A/D converter architectures still up to the challenge

Electronics design may have gone strongly digital, but the world with which most systems deal remains unreservedly analogue. As more signal-processing functions have moved into the digital domain – partly for flexibility and increasingly because the algorithms offer better power-performance than analogue-domain processing in the latest deep submicron processes – the analogue-to-digital (A/D) converter has become more important than ever.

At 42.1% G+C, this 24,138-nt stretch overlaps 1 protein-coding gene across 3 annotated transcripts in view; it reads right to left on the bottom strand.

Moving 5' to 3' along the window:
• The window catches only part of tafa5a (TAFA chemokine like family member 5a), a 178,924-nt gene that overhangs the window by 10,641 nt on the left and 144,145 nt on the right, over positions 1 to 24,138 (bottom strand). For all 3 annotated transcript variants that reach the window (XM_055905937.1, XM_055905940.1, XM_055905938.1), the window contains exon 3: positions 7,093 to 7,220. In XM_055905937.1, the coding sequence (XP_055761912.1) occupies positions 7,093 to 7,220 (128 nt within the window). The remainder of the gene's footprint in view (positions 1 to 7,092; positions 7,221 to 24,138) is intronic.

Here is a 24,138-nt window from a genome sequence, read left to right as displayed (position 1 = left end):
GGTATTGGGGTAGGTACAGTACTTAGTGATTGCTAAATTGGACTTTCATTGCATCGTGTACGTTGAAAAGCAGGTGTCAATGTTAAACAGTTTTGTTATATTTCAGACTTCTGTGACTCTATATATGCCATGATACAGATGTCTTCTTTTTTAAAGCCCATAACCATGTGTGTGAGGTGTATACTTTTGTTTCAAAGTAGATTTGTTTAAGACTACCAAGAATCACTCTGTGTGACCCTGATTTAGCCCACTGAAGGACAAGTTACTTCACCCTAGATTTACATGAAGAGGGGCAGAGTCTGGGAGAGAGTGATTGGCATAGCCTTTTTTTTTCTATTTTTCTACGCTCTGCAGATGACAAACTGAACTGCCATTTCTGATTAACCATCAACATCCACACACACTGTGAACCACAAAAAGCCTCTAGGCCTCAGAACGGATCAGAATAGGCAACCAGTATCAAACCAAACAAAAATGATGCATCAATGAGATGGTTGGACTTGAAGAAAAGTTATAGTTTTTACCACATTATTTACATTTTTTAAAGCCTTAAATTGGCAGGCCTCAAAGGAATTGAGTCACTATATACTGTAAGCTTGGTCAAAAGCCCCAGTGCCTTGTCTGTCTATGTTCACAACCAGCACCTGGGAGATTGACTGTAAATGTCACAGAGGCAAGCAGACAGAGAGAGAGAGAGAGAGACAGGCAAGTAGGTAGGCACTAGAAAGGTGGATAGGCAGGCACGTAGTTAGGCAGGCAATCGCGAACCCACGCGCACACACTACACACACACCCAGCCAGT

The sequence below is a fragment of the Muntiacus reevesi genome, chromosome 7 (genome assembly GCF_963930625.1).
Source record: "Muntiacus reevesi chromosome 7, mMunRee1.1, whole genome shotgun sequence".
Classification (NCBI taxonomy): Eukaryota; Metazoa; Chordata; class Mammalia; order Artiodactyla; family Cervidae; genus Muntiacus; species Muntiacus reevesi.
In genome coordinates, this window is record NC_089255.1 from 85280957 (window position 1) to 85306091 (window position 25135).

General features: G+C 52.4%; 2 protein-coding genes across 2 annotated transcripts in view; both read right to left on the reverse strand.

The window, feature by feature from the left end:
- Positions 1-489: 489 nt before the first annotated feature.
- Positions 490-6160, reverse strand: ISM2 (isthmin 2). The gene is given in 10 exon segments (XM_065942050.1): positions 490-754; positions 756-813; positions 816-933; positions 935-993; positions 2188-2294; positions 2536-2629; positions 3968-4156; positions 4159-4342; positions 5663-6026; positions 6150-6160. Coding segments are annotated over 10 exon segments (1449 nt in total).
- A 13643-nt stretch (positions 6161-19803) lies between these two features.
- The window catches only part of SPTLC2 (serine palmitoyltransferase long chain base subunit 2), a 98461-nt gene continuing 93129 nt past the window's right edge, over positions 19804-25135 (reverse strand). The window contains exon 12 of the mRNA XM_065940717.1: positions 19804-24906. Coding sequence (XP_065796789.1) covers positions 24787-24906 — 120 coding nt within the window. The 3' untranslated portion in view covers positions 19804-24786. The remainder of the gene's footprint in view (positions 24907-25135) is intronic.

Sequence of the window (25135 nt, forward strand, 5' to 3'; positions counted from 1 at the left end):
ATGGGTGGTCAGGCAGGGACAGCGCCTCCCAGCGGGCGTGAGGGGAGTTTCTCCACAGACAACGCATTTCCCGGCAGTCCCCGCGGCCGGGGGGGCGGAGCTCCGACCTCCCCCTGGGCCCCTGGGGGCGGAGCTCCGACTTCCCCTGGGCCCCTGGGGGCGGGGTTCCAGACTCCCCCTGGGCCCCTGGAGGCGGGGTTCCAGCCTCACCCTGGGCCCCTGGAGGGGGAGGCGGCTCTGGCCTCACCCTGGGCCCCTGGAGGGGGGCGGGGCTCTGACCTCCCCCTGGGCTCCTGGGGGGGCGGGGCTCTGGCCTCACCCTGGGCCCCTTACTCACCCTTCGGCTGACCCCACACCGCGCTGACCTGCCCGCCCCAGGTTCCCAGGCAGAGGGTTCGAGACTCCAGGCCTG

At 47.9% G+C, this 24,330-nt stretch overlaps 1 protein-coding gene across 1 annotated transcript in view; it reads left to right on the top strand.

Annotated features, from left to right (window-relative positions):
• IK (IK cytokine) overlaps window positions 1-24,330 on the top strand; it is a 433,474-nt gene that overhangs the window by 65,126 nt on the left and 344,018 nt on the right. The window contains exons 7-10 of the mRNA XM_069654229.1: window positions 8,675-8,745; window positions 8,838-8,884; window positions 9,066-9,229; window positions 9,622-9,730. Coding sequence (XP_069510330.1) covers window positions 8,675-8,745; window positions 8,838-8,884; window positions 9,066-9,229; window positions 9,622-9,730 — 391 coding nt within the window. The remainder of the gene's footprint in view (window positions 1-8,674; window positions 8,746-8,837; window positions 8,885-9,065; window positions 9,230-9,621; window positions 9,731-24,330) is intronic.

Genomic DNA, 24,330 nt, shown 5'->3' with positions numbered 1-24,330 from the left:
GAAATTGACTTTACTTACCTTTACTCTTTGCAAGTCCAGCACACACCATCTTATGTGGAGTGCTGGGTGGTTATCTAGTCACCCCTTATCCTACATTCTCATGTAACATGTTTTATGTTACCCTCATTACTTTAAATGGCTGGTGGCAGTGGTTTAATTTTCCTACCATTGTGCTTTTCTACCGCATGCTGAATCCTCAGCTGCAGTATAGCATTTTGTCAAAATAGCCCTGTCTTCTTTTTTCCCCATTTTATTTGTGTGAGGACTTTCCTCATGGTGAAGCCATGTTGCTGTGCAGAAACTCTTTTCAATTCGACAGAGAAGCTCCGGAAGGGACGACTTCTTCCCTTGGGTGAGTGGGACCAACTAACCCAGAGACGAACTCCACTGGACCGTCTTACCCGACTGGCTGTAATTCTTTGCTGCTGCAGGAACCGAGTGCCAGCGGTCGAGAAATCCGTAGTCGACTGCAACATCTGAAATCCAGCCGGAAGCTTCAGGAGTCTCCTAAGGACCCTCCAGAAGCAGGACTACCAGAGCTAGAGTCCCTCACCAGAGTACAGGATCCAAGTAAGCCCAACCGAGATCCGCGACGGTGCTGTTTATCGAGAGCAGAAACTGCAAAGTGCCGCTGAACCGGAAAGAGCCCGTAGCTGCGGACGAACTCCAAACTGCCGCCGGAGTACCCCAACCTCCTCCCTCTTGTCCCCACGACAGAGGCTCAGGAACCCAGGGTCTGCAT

Despite the growing significance of the A/D converter, all the architectures in widespread use today date back decades, with most of the work today going into finding novel implementations and ways to combine them to improve their cost and power efficiency. And low cost does not necessarily mean poor accuracy. The simplest, cheapest and smallest A/D converter is very slow, but can be incredibly accurate, as long as you have a signal that is equally slow moving. The dual-slope A/D converter is found in voltmeters and in interfaces for sensors such as strain gauges. All you need, in addition to a few passive components, are an analogue integrator, a comparator, a counter and a clock. When conversion starts, the integrator steadily increases its output voltage for a fixed number of clock cycles. A controller circuit then switches from the integrator input to a known, negative reference voltage so the integrator output voltage gradually falls to 0V. The counter measures how long it takes for the voltage to reach zero, providing a time that is proportional to the input voltage being sampled. There are a number of variations on the dual-slope converter, mainly aimed at improving accuracy. In the basic design, the quality of the capacitor in the integrator and the accuracy of the comparator affect the overall results. But, through simplicity, it has proved a popular choice of converter for integration on low-cost microcontrollers. One modification is to increase the number of slopes. In the charge-balance or multi-slope architecture, a free-running integrator sits in a feedback loop. The converter continuously attempts to null its input by subtracting precise amounts of charge when the accumulated charge exceeds a limit. The rate at which the charge packets are generated is proportional to the input voltage, so a counter converts the rate to a sample reading. But this is still a slow approach. For any application that calls for the measurement of a signal that changes more quickly than on the order of tens of milliseconds, you need faster techniques. The most common A/D converter architecture used in industrial applications today is the successive approximation converter, which uses a binary search for the input voltage. At the start of conversion, all bits of the register used to store the digitised value are set to zero, except the most significant bit. This value is used to drive a digital-to-analogue (D/A) converter. Itf the D/A converter's output is greater than the input as measured at the comparator, the most-significant bit is reset to zero. Otherwise it is left at one. The next most-significant bit is then set to one and tested. The process repeats until all of the bits have been set or reset as needed; conversion will take as many steps as there are bits of resolution. However, a 16bit conversion does not simply take twice as long as an 8bit process, as you might expect. Settling time has a big impact and it takes longer for the circuit to settle to 16bit accuracy than it does for 8bit, so is largely unaffected by faster silicon processes, although more power-hungry circuits can achieve a faster response. In practice, the maximum speed of a 16bit successive-approximation converter is limited to some way less than 1Msample/s. To achieve speed, you need to do more in parallel, which is where the flash A/D converter comes in. The limiting factors in the successive-approximation converter are the comparison loop and how long it takes on each step before the comparator sees a reliable signal. The flash simply adds more comparators to remove the loop: for non-trivial designs, this is a lot. An n-bit flash converter needs 2^(n-1) comparators. Each comparator is fed by a reference voltage equivalent to one least-significant bit higher than that of the comparator beneath it in the chain. For a given input voltage, all the comparators beneath a certain point will have their input voltage higher than their reference voltage, giving a logic one output. All the comparators above that point will have a reference voltage larger than the input voltage and so will give a logic zero output. Because there is much more circuitry and a demand for speed that is realised through the use of more power-hungry comparator architectures, flash converters are rarely low-energy devices. But they can deliver sample rates of more than 1Gsample/s, if only at comparatively low resolutions of 8 or 10bit. For greater resolution, it is possible to combine multiple flash stages in a pipeline: two 7bit flash A/D converters are very much smaller than a single 14bit converter. Each stage in the pipeline can carry out an operation on a sample, providing the output for the following stage (see fig 1). At any given time, all stages in the pipeline can be processing different samples. So, the maximum possible throughput in these subranging converters depends only on the speed of each stage and the acquisition time of the next sampler. In a two-stage 14bit subranging converter, the seven most-significant bits are digitised by the first flash converter. The digital output of that stage is then applied to a 7bit D/A converter, the output of which is subtracted from the stored sample. The resulting signal is amplified and applied to the second 7bit flash A/D converter. The outputs of the two flash converters are then combined into a single 14bit binary output word. Designing such a converter is not quite as simple as taking some 7bit converter macros and plugging them together. Although the digital resolution of each stage is only 7bit, the circuitry needs to be designed to cater for 14bit accuracy and mismatches and the degradation of the held sample need to be taken into account. In practice, the second flash converter is designed to overlap with the first – perhaps using an 8bit circuit rather than 7bit – and the results combined using some form of digital correction. High-accuracy, high-speed converters can be built using more than two stages, although analogue circuit issues will, in practice, limit how far these architectures can go. While flash converters have moved into the gigahertz range, what happens if you need to go further? The answer is to stretch time: an exercise that is not quite as difficult as it sounds although it is far from being a cheap option. The technique relies on the ability to control the speed of light, based on its frequency by passing it through dispersive media (see fig 2). In most cases, this differential slowing is an unwanted side effect of sending light down an optical fibre. But in the case of the photonic time-stretching A/D converter, it is a useful attribute. First, a pulse of wide bandwidth light is sent into a frequency dispersive loop of optical fibre, which stretches out the pulse into a chirp. Then, a portion of the incoming electrical signal is modulated onto the optical signal and sent into another loop of dispersive fibre so it stretches out even further. The light is filtered into an array of photodetectors, a setup similar to that used in wavelength-division multiplexed communications systems, so that each photodetector receives a small, time-stretched portion of the original signal. The resulting electrical waveform – which is now slow enough to sampled accurately – is then fed to a conventional A/D converter. Digital logic reconstructs the input signal by stitching together the time-stretched fragments. In more conventional systems, as power consumption becomes an increasingly pressing problem rather than all-out speed, designers have looked again at the trade-offs between flash and successive-approximation architectures. At the 2008 International Solid State Circuits Conference, researchers from the University of Texas pointed out that the power consumption of successive-approximation converters scales linearly with bit-resolution. In flash, because of the way the comparator count increases, it is an exponential relationship. However, if the successive-approximation circuit needs to operate at a relatively high clock rate to deliver samples quickly enough, the higher threshold voltage needed will increase the energy needed compared with a highly parallel flash circuit using transistors designed to switch far more slowly. As a result, the two energy-consumption curves cross over at lower resolutions. By replacing multiple single-bit comparison steps with multibit flash converters, it is possible to decode several bits at a time in each step. In the University of Texas converter – a 1.25Gsample/s 6bit A/D device – the circuitry employed a 3bit flash module in a three-step successive-approximation loop. In operation, the flash module would compare the input voltage against three different reference voltages using a network of capacitors to generate the required levels. On the first step, three voltages are programmed to provide sample outputs of 16, 32 and 48. The selection from that comparison would be programmed into the most significant bits of the second stage and added to three intermediate values representing 4, 8 and 12. The output from that stage would finally be added to the comparison for the least-significant bits. The three 3bit outputs from the comparisons are then passed to three full adders to compute the final 6bit output (see fig 3). The result was a converter that could make use of switched-capacitor circuitry and which suited deep submicron processes well. Fabbed on a 130nm process, the device had the lowest power consumption reported for such an A/D converter at that time. Another way to take advantage of the rapidly increasing density of digital logic is to force more of the converter's workload into that domain, leaving behind a relatively small number of high-accuracy components that deal with the analogue signal. This is the philosophy behind the sigma-delta A/D converter: an architecture that uses signal-processing theory to render 24bit accuracy from a 1bit-resolution input. A practical monolithic sigma-delta converter (see fig 4) contains very simple analogue circuit blocks – a comparator, a switch, one or more integrators and analogue-summing circuits. This feeds into a very large digital filter. For close to 30 years, sigma-delta converters were practically impossible to make because of the size of the filter. It was only in the 1990s that logic integration progressed far enough to implement them at reasonable cost. Now, because they neatly fit the audio range and are easier to integrate with digital processors, the sigma-delta has become the consumer audio converter of choice: from mobile phones to home cinema. Because of that, the sigma-delta is arguably the most prevalent A/D converter architecture in production. The key to the sigma-delta architecture is the 1bit quantiser, which usually runs at a clock rate many times higher than the Nyquist frequency – the lowest frequency at which a sinewave can be reliably reconstructed from samples. The quantiser creates a large number of low-resolution samples that, when passed through a decimation filter to average them, yield a much higher dynamic range. To work with a 1bit quantiser, the sigma-delta A/D converter relies on feedback. The modulator generates positive or negative voltage pulses in order to track the incoming analogue signal. Each pulse corresponds to a digital output of one or zero, respectively. The output from this loop is a pulse stream: the density of ones or zeroes provides a digital representation of the input signal. Over-sampling provides a signal-to-noise ratio (SNR) improvement of approximately 6dB – 1bit's worth – for every quadrupling of the sample rate. However, even at audio rates, that demands a comparatively high clock rate for many consumer electronics products. So dynamic range is extended by a combination of over-sampling and by increasing the effective resolution of the quantiser or by adding more integration stages to the modulator. A useful side-effect of the process for audio applications is noise shaping. Over-sampling effectively spreads quantisation noise and reduces the in-band noise at the expense of higher out-of-band noise. Digital filtering then attenuates the out-of-band noise and signal components. Using more integrators within the loop can improve this shaping to provide further dynamic range increases without increasing the quantiser's sampling rate, although the quality of the analogue circuitry will determine the ultimate SNR characteristics. Almost all sigma-delta converters found in audio applications are discrete-time designs. Sample-and-hold circuits and switched-capacitor filters, used to reject signals higher than the target sampling rate, can create their own mixing products, giving rise to aliasing noise in the sigma-delta converter itself. These noise components are usually very small for audio applications, but the frequency at which the switched-capacitor stages can be operated puts a limit on the maximum signal bandwidth. As a result, sigma-delta designs have not progressed far beyond audio, even though the high resolution would be useful in applications such as ultrasound. However, in a variation of the sigma-delta, the sample-and-hold circuit is removed from the front-end so the converter is presented with a continuous-time signal. This makes it possible to increase the frequency at which the A/D converter works into the ultrasonic range. The main drawback of the continuous-time architecture is that the digital filter needs to be redesigned to accommodate a continuous-time input. The filter needs to be tuned carefully to the input sampling rate, which is straightforward for a fixed sampling rate. But that makes it difficult for vendors to support a range of applications with one product. The answer is to use programmable, adaptive filters in the digital stages. These are more area-intensive, but silicon technology is at least moving in the same direction. As system-on-chip devices move down the process geometry path, they sprout more A/D converters and we can expect more architectures that demand large-amounts of digital assistance and processing to be revisited – with more investigation into hybrid architectures that use different sampling elements to offer better power consumption at a given process node and circuit speed.